Since moving to Charlottesville, Virginia 6 years ago, I've meant to make a Thomas Jefferson doll. Living in the shadow of Monticello and walking the grounds regularly, I've taken pause to think about the controversy surrounding our Founding Fathers of late and their place in history. They were no doubt influential and had many good traits that enabled the birth of our country, but they were not without their flaws, too. The best thing I've seen in the past few years is how Monticello and nearby Montpelier (James and Dolly Madison's home) have struggled to revise how they interpret daily life, of both the free and the enslaved. If you have a chance to visit either historic site, don't hesitate--they have done an admiral job. And, if it's more convenient to visit virtually, the Monticello website has many wonderful offerings.
In thinking about designing Thomas, I looked at various portraits of him (1791 by Charles Wilson Peale, above left) and also enjoyed seeing how Daveed Diggs portrayed him in Hamilton (far right). I really liked Daveed's hair, all wild and flinging about on stage. James Wyeth did a portrait of him in 1975 (above, center) with rather unbound hair that was fairly close to Daveed's hair in Hamilton, except red. Jefferson was indeed a redhead and was rarely portrayed in the popular colonial style with the the hair pulled back in a pony tail. I couldn't help but do one style in a pony tail. I have both designs looking at one another at the reflecting pool at Monticello, a fitting place to reflect on many things!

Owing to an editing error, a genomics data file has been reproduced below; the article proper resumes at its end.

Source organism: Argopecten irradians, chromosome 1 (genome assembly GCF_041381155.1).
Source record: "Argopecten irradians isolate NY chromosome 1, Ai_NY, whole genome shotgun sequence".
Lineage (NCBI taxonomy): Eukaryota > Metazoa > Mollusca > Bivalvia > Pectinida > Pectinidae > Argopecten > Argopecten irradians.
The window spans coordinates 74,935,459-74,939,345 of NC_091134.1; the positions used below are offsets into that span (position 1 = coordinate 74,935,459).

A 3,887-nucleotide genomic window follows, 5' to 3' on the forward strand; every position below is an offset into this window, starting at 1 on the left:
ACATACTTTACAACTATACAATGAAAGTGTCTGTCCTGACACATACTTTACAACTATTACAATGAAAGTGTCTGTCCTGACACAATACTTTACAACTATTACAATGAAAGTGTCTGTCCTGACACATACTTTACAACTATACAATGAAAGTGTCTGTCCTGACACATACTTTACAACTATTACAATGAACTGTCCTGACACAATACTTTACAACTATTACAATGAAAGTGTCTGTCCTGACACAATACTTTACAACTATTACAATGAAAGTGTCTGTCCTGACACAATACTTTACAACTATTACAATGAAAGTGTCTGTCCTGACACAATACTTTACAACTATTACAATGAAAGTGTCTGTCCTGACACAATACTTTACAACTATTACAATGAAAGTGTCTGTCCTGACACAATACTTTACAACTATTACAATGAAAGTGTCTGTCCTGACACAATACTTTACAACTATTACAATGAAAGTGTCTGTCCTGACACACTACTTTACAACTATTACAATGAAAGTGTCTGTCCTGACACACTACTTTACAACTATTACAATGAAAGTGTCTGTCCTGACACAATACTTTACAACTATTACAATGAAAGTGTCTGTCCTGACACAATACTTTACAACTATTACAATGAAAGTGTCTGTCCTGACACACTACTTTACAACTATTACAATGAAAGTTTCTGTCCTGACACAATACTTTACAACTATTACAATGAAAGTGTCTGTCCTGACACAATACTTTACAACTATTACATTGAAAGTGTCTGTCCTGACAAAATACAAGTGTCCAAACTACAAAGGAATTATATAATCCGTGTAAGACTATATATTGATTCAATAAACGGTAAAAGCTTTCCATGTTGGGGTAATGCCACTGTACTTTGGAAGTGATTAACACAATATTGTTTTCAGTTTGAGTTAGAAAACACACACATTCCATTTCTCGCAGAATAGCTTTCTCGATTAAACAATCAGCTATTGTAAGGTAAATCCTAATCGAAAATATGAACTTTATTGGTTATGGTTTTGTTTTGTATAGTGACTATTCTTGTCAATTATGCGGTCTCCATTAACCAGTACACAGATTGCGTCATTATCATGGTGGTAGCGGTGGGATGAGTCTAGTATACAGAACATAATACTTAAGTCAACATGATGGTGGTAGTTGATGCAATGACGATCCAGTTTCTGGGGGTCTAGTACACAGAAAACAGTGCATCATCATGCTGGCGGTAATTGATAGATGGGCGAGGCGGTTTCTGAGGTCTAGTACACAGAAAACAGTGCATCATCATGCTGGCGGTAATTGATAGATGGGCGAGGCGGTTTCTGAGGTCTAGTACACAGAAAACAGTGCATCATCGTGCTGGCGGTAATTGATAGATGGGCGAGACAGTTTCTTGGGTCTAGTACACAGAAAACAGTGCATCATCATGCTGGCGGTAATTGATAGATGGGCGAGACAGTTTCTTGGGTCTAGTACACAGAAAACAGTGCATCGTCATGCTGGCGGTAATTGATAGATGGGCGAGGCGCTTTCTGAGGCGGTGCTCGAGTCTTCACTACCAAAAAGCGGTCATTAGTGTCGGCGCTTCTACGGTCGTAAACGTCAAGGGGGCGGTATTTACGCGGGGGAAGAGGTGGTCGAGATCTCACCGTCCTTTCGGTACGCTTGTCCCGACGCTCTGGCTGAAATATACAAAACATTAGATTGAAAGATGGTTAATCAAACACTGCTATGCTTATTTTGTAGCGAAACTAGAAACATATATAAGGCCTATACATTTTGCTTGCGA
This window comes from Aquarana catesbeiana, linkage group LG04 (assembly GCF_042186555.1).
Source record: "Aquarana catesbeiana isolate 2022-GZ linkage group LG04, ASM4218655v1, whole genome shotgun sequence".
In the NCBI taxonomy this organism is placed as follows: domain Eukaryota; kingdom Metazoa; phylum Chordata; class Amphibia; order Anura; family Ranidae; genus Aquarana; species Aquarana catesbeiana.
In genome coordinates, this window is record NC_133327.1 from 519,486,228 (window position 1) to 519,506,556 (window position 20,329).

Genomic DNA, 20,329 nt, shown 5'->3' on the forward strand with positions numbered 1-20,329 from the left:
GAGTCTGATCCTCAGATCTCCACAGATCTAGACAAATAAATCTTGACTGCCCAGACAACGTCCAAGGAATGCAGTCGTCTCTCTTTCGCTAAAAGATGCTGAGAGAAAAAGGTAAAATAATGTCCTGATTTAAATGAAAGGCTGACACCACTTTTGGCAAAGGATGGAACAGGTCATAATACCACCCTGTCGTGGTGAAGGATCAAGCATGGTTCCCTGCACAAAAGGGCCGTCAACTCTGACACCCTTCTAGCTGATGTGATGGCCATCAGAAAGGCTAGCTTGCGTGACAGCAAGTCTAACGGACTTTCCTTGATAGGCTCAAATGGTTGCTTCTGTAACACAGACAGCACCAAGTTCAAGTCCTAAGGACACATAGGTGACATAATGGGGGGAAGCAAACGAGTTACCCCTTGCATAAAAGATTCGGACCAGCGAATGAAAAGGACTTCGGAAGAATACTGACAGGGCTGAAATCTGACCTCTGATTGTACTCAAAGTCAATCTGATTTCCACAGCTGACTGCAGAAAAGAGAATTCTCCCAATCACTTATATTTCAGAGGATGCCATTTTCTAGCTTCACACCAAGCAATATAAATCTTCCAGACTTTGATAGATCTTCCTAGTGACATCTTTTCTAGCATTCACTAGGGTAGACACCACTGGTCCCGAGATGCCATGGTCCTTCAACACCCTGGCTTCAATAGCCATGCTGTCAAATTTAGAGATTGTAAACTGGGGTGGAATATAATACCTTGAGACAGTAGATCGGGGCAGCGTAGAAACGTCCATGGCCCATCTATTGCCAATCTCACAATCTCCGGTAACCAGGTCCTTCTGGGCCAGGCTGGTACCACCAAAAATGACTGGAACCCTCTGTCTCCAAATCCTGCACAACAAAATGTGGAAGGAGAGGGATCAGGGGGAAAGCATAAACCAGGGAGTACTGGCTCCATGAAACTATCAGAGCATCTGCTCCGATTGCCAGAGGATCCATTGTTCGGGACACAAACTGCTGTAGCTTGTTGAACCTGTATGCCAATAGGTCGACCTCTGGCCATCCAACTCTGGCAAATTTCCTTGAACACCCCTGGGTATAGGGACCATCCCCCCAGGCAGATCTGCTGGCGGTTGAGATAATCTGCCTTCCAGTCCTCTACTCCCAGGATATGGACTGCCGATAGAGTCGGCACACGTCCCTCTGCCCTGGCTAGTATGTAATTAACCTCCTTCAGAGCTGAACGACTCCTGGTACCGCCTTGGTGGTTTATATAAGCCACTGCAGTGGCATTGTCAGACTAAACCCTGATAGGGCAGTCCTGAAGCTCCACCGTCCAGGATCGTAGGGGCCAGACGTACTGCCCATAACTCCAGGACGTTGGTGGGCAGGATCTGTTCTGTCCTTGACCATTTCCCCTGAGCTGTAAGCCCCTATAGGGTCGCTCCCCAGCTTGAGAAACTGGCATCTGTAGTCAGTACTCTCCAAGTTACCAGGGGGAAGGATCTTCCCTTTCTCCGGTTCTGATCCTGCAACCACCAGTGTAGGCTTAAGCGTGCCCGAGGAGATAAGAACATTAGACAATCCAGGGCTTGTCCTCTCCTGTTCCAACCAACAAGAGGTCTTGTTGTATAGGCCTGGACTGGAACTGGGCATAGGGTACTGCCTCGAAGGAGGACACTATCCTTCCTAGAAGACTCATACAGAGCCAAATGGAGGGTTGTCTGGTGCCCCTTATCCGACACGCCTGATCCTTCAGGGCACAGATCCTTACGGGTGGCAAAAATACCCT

In a nod to students returning to school, I've included Jefferson's famous signature in hopes that penmanship won't be completely 'thrown under the bus.' It's so artistic and personal. Jefferson wrote many, many letters--by hand, of course, and even invented a machine to make a copy as he was writing the original draft. He also loved books with over 6,500 in his personal library. He famously said, "I cannot live without books." I don't believe I could either.
If you have a student that will be studying the Lewis & Clark Expedition this year, you can find designs quite like Thomas Jefferson, above, along with many other projects related to their journey in .
Here's to scholarly pursuits this Fall along with some reflection on our past!
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